Brighter LightsI bought a '72 Mustang Grande last September and have begun working on it. I have a question about the gauge-cluster illumination. I replaced all the bulbs with the 194s specified in the manual, but it's still difficult to see the gauges in the dark. What can I do to improve visibility? I was thinking about whiteface gauges but I don't really like that look. Do you have any other suggestions?John SlaterVia e-mail
The '71-'73 Mustang dash illumination has always been the source of complaints and, as the cars aged, the situation became worse. Typically, the bulb shields inside the dash cluster, which provide the blue light, discolor, making the dash lights dim. Also, the back of the instrument bezel becomes dull over time, further aggravating the problem. Try replacing the bulb shields with a new set and painting the back of the bezel with a flat-white paint. The shields are available from Scott Drake Mustang Parts (3101 Camino Del Sol, Oxnard, CA 93030; www.scottdrake.net; 805/988-9992) in a variety of colors and the paint is a standard hardware-store item.
Leaky SealI own a '65 Mustang fastback. Last summer, I put in a new timing chain and water pump. Now I'm getting a fine mist of oil on the front of the engine. The fan is blowing it around and up onto the hood. We've checked the problem under a black light and found some oil coming out of the intake. I've changed the two gaskets on the intake, but the problem is still there. Do you have an idea of what's wrong and what I need to do to fix it?Les NortonWausau, WI
Although the black light seemed to show a leaky intake gasket, I don't believe this is the cause of your oil leak. The intake manifold was not disturbed during the timing-chain replacement and occurred only after the removal of the timing-case cover.
The leak is most likely from the front crankshaft oil seal inside the timing cover. If the seal leaks, oil will be thrown out by the spinning vibration damper where the fan picks it up and blows it around the engine bay. If the vibration-damper hub is not centered in the oil seal, the seal will leak. When installing the timing cover during chain replacement, it's quite possible the cover is installed off center, as the cover mounting bolt holes allow the cover to shift around. The cover must be centered before the mounting bolts are tightened. A common mistake is to tighten the oil-pan bolts that go into the cover before tightening the cover mounting bolts, as this will pull the cover down and off center.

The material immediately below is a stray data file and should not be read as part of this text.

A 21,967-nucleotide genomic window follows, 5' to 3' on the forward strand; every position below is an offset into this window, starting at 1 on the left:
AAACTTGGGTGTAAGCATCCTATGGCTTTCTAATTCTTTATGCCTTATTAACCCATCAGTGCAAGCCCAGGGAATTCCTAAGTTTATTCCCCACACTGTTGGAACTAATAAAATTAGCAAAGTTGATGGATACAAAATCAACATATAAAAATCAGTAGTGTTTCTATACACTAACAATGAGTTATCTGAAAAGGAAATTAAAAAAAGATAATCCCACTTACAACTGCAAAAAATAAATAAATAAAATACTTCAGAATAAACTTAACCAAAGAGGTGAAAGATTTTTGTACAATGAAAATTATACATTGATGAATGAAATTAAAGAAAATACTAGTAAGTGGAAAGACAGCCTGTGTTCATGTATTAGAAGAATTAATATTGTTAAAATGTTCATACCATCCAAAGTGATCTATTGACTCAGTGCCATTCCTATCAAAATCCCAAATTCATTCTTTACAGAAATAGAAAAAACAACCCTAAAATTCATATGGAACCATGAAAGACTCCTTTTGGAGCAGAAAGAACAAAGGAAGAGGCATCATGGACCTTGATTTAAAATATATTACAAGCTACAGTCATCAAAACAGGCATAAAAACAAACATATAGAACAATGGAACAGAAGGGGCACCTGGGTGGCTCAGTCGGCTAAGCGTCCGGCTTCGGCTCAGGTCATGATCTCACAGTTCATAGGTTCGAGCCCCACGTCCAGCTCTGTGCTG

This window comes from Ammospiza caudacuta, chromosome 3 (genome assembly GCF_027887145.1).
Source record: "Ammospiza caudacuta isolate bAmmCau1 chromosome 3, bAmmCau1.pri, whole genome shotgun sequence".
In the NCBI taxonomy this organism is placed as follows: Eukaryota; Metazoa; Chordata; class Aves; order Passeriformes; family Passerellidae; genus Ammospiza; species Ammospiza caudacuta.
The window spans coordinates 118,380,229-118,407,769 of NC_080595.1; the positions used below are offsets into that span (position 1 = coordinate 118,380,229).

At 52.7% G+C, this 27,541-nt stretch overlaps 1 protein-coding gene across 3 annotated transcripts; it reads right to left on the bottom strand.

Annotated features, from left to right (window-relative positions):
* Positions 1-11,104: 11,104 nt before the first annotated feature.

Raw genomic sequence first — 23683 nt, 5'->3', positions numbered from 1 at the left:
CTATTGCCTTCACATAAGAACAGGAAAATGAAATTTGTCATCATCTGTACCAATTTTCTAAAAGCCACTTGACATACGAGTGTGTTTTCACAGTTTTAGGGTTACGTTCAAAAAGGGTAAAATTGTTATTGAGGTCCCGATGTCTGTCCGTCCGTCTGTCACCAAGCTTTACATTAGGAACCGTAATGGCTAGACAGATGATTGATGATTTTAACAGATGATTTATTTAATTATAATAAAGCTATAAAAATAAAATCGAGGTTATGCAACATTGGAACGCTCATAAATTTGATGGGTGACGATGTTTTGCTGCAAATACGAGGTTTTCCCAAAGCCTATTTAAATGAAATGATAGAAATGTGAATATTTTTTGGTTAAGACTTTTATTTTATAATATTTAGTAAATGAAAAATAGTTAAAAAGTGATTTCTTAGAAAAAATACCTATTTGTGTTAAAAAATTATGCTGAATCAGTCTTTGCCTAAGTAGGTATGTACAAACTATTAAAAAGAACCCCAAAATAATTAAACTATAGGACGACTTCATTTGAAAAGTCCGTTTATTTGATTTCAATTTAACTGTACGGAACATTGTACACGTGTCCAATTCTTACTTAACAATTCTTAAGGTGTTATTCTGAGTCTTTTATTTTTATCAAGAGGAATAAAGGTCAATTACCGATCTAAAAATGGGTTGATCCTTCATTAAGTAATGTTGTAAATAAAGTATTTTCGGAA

Your situation will require the removal of the timing cover in order to replace the front seal. Avoid simply loosening the cover to try to shift it about, as the cover gasket may not reseal and an internal water leak may develop. The seal should be changed, as it's most likely worn in one spot and will continue to leak. When installing the cover, pay attention to concentricity between the crankshaft and oil seal, and do not tighten the cover mounting bolts until you're certain the cover is centered. Tighten the oil-pan bolts last and don't forget to lube the oil seal with grease or motor oil so it won't burn during a dry initial startup.
Going For GearsI currently own the car I've been looking for since I saw Steve McQueen flying around San Francisco in Bullitt. I found my Highland Green '68 GT with a 390 and four-speed last spring. It has seen little use since an engine rebuild in 1996. I am in the process of having the car completely refinished. It has a 3.00:1 9-inch rearend. I'd like to add a bit more jump off the line. Which gear would you recommend for my car? I was considering a 3.50:1. Some friends have suggested a 3.73 or even a 3.91 gear. The car is a factory A/C car, and I know the lowest gear from Ford in '68 was a 3.25 for factory A/C cars. If I do change the gears, should I go for broke and make it a Posi-traction? Please let me know which rearend configuration would be the best way to go.Dave TedescoHighland, IN